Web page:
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Aeromedical crews train on different aircraft in Minneapolis

Capt. Matt Grimes and 2nd Lt. Amanda Piersak, flight nurses in the 934th Aeromedical Evacuation Squadron, set up an intravenous drip aboard a C-17 aircraft during dissimilar aircraft readiness training Aug. 8, 2009. The squadron hosted the training at Minneapolis-St. Paul International Airport Air Reserve Station, Minn., Aug. 8-9. (U.S. Air Force photo/Tech. Sgt. Jeffrey Williams)

Capt. Matt Grimes and 2nd Lt. Amanda Piersak, flight nurses in the 934th Aeromedical Evacuation Squadron, set up an intravenous drip aboard a C-17 aircraft during dissimilar aircraft readiness training Aug. 8, 2009. The squadron hosted the training at Minneapolis-St. Paul International Airport Air Reserve Station, Minn., Aug. 8-9. (U.S. Air Force photo/Tech. Sgt. Jeffrey Williams)

MINNEAPOLIS -- The quarterly dissimilar aircraft readiness training exercise for Air Force Reserve Command aeromedical evacuation squadrons wrapped up here Aug. 9.

The 934th Airlift Wing hosted the event at Minneapolis-St. Paul International Airport Air Reserve Station. About 120 people and four aircraft from 11 bases throughout the command joined reservists of the 934th Aeromedical Evacuation Squadron for the two-day training.

"I think this is the best DART I've ever participated in or coordinated," said Senior Master Sgt. Ron Nowasell, 22nd Air Force chief of aeromedical evacuation training. "The host was phenomenal. They read the lessons learned from prior exercises and did not duplicate the errors from other hosts. They set the bar high."

Eight aircrews from five bases throughout the command participated in the exercise, designed to give hands-on training to flight nurses and aeromedical technicians on aircraft that they don't have at their home bases. Two KC-135 aerial refueling aircraft from Grissom Air Reserve Base, Ind., and Seymour Johnson Air Force Base, N.C., flew in for the training, along with a C-17 from Dover AFB, Del., and a C-130 from Peterson AFB, Colo.

"We don't get to see C-17 aircraft every day, and it was great getting acquainted with people who work on that airframe all the time," Sergeant Nowasell said.

The exercise began on the morning of Aug. 8 as each participant trained in configuring each of the available airframes through static training and flew training missions that afternoon with Airmen made up to simulate wounded combat troops. The training ended on the morning of Aug. 9 with two and a half hour training flights on different airframes.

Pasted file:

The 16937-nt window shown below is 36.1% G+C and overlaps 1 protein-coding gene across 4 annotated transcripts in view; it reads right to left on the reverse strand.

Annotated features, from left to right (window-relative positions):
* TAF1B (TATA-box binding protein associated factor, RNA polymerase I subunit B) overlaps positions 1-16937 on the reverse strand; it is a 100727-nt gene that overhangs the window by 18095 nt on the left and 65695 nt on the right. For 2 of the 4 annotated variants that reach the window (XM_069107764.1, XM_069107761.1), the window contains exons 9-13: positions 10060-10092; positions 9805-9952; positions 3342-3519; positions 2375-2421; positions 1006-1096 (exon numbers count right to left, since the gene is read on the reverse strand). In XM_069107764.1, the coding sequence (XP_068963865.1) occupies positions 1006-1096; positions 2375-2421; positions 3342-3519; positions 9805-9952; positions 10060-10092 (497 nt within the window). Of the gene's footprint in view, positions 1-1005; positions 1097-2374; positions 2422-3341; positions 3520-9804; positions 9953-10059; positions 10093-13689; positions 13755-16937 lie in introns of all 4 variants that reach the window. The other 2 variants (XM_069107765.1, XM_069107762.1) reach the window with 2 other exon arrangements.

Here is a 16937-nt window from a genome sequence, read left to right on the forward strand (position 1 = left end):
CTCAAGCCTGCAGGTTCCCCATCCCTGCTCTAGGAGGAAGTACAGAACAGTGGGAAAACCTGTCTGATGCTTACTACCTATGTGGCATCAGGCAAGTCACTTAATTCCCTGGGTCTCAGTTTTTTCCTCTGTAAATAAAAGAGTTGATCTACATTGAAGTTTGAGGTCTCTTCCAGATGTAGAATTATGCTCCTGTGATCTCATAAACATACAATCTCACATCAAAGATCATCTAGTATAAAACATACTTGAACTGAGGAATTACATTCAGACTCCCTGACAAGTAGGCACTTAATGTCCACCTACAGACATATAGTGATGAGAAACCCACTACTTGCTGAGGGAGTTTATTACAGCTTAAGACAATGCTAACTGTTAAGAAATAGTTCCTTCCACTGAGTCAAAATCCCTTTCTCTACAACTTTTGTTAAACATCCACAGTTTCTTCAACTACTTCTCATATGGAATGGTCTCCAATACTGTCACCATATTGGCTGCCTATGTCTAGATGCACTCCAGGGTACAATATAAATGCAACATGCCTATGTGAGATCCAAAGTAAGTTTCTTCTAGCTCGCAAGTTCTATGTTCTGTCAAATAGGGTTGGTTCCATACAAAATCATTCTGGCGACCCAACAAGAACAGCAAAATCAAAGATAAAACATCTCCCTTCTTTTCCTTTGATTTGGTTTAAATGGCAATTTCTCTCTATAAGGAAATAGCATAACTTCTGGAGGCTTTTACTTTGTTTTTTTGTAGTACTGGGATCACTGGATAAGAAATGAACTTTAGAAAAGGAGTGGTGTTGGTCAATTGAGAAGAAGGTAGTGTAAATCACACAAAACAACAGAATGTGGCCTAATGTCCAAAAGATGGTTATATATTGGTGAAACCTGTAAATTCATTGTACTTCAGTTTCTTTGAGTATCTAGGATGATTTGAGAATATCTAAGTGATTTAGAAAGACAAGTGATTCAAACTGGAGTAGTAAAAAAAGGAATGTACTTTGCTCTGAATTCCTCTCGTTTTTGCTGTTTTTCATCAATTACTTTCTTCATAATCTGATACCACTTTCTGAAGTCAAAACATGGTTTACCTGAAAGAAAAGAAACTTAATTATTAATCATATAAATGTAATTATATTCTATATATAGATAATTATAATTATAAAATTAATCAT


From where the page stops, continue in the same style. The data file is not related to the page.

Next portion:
"It was nice working with crews from across the country," said Senior Airman Tito Carrillo, an aeromedical technician with the 433rd AES from Lackland AFB, Texas. "It was a good training environment, and it was nice coming together with people that I've met from tech schools and other places. We learned a lot from each other."

Aeromedical evacuation crew members from Wright -Patterson AFB, Ohio; March Air Reserve Base, Calif.; Lackland AFB; and Peterson AFB joined their hosts from Minneapolis during the quarterly exercise.

Staff Sgt. Rachel Snook, 934th AES aviation resource manager, was pleased with her team's performance.

"We processed flight orders, ran the mission board and troubleshot problems like when an aircraft broke and we had to switch crews and patients around," she said. "There were so many crews and so many people that it became mass confusion when we had to make crew changes and swap aircraft ... usually things like this are a disaster, but this was awesome. Everybody knew what their jobs were and worked well with everyone else. It couldn't have gone better."

A lot of the planning was coordinated by Capt. Jennifer Aasland and Senior Master Sgt. Kevin Cassidy, both of the 934th AES. Sergeant Cassidy had a death in the family that occurred shortly before the exercise and wasn't able to attend.

A lot of planning and preparation by people behind the scenes went into making the exercise successful, according to Col. Ron Wilt, 934th Operations Group commander.

"It didn't go perfect, but no training exercise ever goes perfect, otherwise we wouldn't have them," Colonel Wilt said. "We've received a lot of good comments on the feedback surveys including 'Best DART ever'."

Colonel Wilt was one of the 36 volunteer "patients" who agreed to be strapped to a litter, painted with fake blood and don an IV bag to help this DART be as realistic as possible.

"I'm interested in the aeromedical evacuation mission, and it was a fun experience participating," he said.

Lt. Col. Sherry Hemby, 934th AES commander, was pleased with the comments her squadron received for its efforts in planning and executing the exercise.

"We read the after action reports from previous DARTs and addressed each of those issues" she said. "There is always the unknown and communication is the key to resolving those issues.

"One crew member from a visiting base said, 'We should have all of our DARTs up here,' so I think we did an awesome job," she said. "The compliments just thrill me."

The next DART is scheduled for Oct. 2-4 at March ARB. (Air Force Reserve Command News Service)